A paper from the Indian Institute of Technology (IIT) Delhi has demonstrated a 3D printable ink suitable for supporting the growth of cartilage. In a paradigm shift for the technology, the silk-based material differentiates between two different types of cartilage, potentially providing more specific treatment of joint damage.
3D bioprinting a replica for bone
One of the key challenges in regenerative medicine, i.e. treatments using a patient’s own cells to heal damage, is an ability to replicate the complexity of tissue found in the body. When working with bone for example, there are at least two bone densities to contend with: the cortical, hard, outer shell, and the cancellous “spongy” tissue inside.
Cancellous bone tissue is made from a type of cartilage known as transient cartilage, that grows to become the long, interconnected cells in the center of a bone. Articular cartilage on the other hand is essential to cushioning the joints, allowing movement and protection from wear to the bone.
In pointing out that “cartilage has never been evaluated with an aim to distinguish between transient and articular”, the ITT study proposes a paradigm shift through six different conditions for cartilage production. In one part, a 3D bioprinted silk ink is used to support this growth, and shows a number of advantages over other types.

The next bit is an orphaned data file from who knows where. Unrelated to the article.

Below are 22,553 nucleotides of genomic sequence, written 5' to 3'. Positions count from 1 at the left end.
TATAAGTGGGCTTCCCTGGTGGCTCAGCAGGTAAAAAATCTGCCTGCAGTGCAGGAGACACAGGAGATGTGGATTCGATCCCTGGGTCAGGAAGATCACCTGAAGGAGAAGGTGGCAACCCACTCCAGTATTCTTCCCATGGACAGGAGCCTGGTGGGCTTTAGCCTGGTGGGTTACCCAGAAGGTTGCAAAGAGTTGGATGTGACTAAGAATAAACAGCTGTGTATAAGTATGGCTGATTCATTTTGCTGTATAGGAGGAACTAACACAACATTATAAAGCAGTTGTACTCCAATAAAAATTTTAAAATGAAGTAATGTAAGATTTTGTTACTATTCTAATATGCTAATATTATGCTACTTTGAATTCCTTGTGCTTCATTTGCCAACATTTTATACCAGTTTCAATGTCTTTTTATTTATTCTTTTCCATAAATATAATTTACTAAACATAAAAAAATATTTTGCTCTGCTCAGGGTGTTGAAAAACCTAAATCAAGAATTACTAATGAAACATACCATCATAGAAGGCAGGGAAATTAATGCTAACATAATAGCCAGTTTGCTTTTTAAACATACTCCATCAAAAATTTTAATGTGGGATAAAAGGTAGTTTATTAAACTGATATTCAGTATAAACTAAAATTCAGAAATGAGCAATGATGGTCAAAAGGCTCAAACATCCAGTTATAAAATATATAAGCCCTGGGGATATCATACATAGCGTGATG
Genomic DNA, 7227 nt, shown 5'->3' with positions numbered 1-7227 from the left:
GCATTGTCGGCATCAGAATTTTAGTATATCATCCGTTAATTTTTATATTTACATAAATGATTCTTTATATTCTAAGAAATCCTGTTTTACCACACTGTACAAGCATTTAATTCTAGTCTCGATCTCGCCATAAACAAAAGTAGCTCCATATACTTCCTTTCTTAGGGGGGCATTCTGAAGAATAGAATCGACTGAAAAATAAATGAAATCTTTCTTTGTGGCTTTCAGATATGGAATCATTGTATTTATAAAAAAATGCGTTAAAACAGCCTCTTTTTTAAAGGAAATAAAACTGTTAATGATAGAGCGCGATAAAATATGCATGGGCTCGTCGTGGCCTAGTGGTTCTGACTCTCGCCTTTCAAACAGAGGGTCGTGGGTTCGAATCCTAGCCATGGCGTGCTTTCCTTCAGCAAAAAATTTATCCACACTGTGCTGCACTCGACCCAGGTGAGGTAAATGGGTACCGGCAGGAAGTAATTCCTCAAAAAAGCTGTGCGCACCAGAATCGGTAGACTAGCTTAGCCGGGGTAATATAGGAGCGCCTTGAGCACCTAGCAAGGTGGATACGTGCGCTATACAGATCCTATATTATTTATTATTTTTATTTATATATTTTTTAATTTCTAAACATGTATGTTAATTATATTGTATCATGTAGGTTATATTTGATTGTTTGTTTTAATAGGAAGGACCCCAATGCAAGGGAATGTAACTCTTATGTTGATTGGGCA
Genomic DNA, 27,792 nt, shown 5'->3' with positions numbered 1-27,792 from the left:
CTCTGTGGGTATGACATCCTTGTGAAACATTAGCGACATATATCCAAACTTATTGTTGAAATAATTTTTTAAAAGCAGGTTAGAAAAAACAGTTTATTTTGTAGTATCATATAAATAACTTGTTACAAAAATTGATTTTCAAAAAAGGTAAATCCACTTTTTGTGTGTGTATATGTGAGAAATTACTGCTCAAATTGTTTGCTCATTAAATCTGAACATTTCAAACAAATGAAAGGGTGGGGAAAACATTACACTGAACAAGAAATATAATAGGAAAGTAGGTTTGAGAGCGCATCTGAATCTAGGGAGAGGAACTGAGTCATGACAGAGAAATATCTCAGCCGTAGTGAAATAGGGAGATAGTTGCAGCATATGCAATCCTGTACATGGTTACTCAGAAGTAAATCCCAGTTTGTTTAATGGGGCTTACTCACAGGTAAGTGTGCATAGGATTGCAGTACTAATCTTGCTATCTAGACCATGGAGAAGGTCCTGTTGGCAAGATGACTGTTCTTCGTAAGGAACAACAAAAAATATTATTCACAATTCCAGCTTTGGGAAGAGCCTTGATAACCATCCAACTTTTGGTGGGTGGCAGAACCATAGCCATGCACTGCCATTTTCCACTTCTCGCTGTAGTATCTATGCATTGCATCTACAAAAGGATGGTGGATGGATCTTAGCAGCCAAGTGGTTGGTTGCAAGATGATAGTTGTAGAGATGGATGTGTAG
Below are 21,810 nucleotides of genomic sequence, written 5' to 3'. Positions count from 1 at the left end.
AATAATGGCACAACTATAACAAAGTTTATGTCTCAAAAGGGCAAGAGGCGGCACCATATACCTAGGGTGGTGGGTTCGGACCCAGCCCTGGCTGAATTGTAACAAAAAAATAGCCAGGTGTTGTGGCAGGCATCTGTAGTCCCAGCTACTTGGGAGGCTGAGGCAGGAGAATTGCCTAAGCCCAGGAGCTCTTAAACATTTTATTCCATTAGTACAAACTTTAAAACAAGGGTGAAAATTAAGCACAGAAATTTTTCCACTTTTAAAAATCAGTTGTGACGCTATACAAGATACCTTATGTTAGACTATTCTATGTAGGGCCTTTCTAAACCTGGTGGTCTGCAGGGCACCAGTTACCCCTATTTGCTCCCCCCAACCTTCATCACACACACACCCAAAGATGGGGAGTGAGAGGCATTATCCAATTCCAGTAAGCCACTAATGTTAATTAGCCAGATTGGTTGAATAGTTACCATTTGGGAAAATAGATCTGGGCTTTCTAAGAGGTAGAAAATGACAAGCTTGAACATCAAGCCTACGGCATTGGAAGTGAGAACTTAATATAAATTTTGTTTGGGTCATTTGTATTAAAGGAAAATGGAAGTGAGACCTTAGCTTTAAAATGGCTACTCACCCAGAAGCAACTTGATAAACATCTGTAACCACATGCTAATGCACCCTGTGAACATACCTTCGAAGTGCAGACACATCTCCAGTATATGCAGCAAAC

A “prospective tissue equivalent”
The 3D printable bioink is created by mixing silk fibroin protein with gelatin – a combination that ensures the ink becomes semi-solid when required. The mixture is sterilized in alcohol, 10X media cell culture solution, and 10% fetal bovine serum. It is then incubated at 37 °C for 15 min to ensure all ingredients dissolve uniformly.
After this, the ink is immediately laden with bird-derived the bone marrow cells, and 3D printed into a grid design to replicate the natural cell structure in the body.
Two constructs are created – one that cultures into transient bone after day 4 in incubation; and another, more heavily laden with cells, that is still articular and viable for use up to day 14.
By comparing the proliferation and growth of cells in the variety of samples, researchers find that the 3D bioprinted ink shows similar qualities to those exhibited in human bone-cell development. Conclusions state that the material is “a prospective tissue equivalent” capable of activating organ growth in a “patient-specific manner”.
The full text of Elucidating role of silk-gelatin bioink to recapitulate articular cartilage differentiation in 3D bioprinted constructs is published online in Bioprinting journal, May 2017. It is co-authored by Shikha Chawla, Aditi Kumar, Prasad Admane, Amitabha Bandyopadhyay and Sourabh Ghosha.
The secret of silk
As a strong, biocompatible and degradable material, silk has found many uses in medicine to help heal the body. Previous silk related research reported by 3D Printing Industry includes its application in an ink to fix bone fractures, and to make the pins and screws used when fixing plates to broken bones.
Other cartilage bioprinting research includes Duke University’s creation of a meniscus to create life-like knee implants, and a paper from Chalmers University of Technology in Sweden for the treatment of osteoarthritis.
Featured image: X-ray of cartilage damage in the knee. Image via medicalnewstoday